A Quick Read on Prospect Theory and Loss Aversion

A Quick Read on Prospect Theory and Loss Aversion

For a consumer, economic decisions are based on certain types of behavior. Prospect Theory or the loss-aversion theory in behavioral economics and behavioral finance, aims to determine people’s decision making and their tendency for loss aversion.

What is Prospect Theory and Loss Aversion?

In 1979, Daniel Kahneman and Amos Tversky came up with the Prospect Theory. The Prospect Theory aims to explain how people choose between different prospects and how they choose the probability of each prospect to avert losses.

The theory uses a reference point to determine how people make decisions. For example, an athlete who wins the silver medal might be unhappy compared to the one who wins the bronze medal. This is because the silver medalist was looking forward to being number one by winning the gold medal. However, the athlete who wins the bronze medal would have one nothing had he lost and become number four.

Prospect Theory essentially claims that we process information in an irrational manner and value gains and losses differently. For example, the gain of $50 is more valuable compared to if you had $50, gained $50 more and lost $50. While in both cases the gain would be $50, the initial gain would seem pleasing, instead of the scenario when you lose $50 out of $100. If you were to look into the loss aversion or aversion definition, it’s more about preferences rather than rational behavior.

Prospect Theory vs. Utility Theory

The Prospect Theory challenged the Utility Theory, which was developed in 1944 by John von Neumann and Oskar Morgenstern. The Utility Theory assumes that individuals can rank their preferences in order. The theory explains why people are risk-averse in situations that might lead to a loss. It assumes that everyone is rational and decision making is based on rational thinking. It focuses on the utility gained by individuals based on their decisions. However, the Prospect Theory describes an asymmetric assessment of loss and gain by people. It focuses on an individual’s gains or losses and not the utility derived.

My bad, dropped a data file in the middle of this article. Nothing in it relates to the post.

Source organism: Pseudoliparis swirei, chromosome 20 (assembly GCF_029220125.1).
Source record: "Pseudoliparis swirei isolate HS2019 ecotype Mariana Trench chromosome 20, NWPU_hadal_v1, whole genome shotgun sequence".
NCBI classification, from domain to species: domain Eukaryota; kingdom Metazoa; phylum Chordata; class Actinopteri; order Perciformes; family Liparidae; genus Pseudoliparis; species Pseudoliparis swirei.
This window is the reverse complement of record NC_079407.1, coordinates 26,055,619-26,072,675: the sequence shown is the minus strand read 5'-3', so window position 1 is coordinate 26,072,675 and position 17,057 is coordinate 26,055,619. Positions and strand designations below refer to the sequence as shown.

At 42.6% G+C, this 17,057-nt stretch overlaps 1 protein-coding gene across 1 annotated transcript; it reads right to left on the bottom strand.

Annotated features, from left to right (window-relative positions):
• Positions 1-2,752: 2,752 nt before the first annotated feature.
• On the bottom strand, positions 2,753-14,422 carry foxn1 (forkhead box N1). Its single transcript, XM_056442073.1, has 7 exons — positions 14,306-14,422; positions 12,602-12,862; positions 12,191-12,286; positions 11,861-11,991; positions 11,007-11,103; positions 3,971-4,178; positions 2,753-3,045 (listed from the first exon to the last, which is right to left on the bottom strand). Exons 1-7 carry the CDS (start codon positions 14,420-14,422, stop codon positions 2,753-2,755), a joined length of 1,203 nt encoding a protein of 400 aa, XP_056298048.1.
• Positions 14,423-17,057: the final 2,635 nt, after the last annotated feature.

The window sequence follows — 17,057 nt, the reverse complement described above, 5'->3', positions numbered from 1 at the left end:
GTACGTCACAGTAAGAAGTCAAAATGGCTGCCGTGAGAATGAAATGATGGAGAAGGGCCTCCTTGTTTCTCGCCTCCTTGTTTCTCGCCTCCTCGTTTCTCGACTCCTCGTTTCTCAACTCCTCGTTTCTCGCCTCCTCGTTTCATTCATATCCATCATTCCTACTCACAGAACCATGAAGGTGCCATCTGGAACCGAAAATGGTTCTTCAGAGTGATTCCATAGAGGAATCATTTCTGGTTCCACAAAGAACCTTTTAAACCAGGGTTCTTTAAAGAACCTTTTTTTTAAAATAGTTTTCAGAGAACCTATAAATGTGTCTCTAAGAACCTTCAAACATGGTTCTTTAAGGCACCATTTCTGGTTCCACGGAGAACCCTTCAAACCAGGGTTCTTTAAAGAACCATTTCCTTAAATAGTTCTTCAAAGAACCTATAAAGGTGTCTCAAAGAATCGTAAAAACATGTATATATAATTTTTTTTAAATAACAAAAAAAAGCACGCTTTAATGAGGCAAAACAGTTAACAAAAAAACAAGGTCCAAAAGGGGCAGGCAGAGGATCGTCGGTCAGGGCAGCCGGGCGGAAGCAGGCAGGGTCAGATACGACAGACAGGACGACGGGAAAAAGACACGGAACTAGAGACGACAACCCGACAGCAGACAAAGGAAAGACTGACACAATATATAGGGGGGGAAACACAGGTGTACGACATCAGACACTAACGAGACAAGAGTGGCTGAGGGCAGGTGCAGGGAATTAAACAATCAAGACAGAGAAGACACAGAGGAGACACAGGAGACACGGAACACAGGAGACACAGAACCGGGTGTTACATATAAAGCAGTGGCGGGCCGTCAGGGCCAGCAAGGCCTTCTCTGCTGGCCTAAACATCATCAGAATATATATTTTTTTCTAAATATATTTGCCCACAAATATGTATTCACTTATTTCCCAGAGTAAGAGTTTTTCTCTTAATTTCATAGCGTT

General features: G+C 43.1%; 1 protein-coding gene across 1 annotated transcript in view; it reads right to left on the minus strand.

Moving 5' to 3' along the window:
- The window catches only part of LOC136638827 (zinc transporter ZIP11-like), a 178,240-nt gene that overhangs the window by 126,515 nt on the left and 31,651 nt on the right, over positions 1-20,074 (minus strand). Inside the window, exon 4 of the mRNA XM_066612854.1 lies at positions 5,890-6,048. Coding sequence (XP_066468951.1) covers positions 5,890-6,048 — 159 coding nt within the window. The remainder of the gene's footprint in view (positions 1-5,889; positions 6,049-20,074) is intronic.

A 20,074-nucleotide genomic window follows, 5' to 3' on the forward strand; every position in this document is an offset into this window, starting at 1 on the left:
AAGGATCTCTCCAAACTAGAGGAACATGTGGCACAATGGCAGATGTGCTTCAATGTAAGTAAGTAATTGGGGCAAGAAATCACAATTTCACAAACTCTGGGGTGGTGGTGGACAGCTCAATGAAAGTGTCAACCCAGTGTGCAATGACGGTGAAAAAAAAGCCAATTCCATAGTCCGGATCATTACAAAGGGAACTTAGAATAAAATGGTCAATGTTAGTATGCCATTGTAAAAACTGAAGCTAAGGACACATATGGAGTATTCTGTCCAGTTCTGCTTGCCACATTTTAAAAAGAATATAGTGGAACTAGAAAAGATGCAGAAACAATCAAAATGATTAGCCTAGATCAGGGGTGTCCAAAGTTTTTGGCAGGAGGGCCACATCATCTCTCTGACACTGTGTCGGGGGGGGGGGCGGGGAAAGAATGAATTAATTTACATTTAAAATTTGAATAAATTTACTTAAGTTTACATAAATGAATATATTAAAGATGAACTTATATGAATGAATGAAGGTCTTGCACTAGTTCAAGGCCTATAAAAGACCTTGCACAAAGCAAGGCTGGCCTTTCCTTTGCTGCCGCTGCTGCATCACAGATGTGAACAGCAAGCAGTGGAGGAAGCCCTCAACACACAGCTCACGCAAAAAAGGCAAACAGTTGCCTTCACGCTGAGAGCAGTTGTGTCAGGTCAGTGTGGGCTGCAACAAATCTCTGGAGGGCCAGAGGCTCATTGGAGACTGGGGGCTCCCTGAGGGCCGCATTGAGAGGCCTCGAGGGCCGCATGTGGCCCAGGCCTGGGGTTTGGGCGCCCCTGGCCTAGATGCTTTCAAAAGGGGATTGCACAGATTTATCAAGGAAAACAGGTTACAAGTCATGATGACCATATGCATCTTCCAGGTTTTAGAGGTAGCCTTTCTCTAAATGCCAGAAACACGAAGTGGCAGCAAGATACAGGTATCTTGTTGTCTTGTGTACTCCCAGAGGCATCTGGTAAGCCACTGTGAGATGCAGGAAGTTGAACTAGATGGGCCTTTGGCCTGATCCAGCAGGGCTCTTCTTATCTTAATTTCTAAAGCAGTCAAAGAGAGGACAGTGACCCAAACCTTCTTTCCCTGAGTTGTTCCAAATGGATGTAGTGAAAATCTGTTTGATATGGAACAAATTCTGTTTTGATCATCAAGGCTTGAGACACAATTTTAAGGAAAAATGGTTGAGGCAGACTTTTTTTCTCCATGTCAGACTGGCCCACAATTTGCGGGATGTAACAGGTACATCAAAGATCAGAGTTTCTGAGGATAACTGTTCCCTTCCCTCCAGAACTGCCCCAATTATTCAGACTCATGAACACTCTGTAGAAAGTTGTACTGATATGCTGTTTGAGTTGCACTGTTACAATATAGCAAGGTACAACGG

A Quick Read on Prospect Theory and Loss Aversion

Unlike the Utility Theory, Prospect Theory argues that people might not always be risk-averse and might become risk-seeking in the hope of getting better results. This is a common trend observed in gambling, especially habitual gamblers can tend to be risk-seeking in the hope of better gains. Similarly, many businesses suffering from losses might even invest more money in the business in the hope of better gains in the future.

How Does the Prospect Theory Work?

The Prospect Theory is a good way of determining the actual way people and organizations make decisions. Unlike the Utility Theory; the Prospect Theory uses the reference point to determine how the outcome changes income when compared to the reference point. The reference point can be used for gains and losses to be assessed. A simple way of explaining this is that losses tend to upset investors more than gains tend to make them less upset.

Let’s look at an example regarding investor behavior. If you’re looking to understand your investors, you can determine that they tend to give more weightage to perceived losses as compared to perceived gains. Even when an investor is presented with an equal choice, he/she will choose the choice presented with the most perceived gains. This is because according to the Prospect Theory, the perceived loss would have a larger negative emotional impact.

Understanding how people make decisions based on certainty, isolation effect and loss aversion can be quite valuable. The Prospect Theory has been used to understand the anomalies of the real world which affect market trends, such as the home bias, where investors tend to invest in domestic equities more than foreign equities.

Loss Aversion Metaphor Illustration with a man in a scale pulling Losses

Relative Positioning

People also tend to focus on relative positioning. This means that there is more emphasis on relative gains than the final wealth or income. If a person’s relative position shows no improvement despite a gain in income or wealth, he will not see himself as better off. In other words, one might compare himself to his neighbor or family members, instead of whether he is better off compared to previous years. For example, if everyone gets a raise of 10%, there might not be any gain felt, as compared to if you got a raise of 5% and no one got a raise.

Small Probabilities

People can overlook very small probabilities even if they pose the threat of losing everything. This factor can end up making people choose high probabilities with a high-risk option.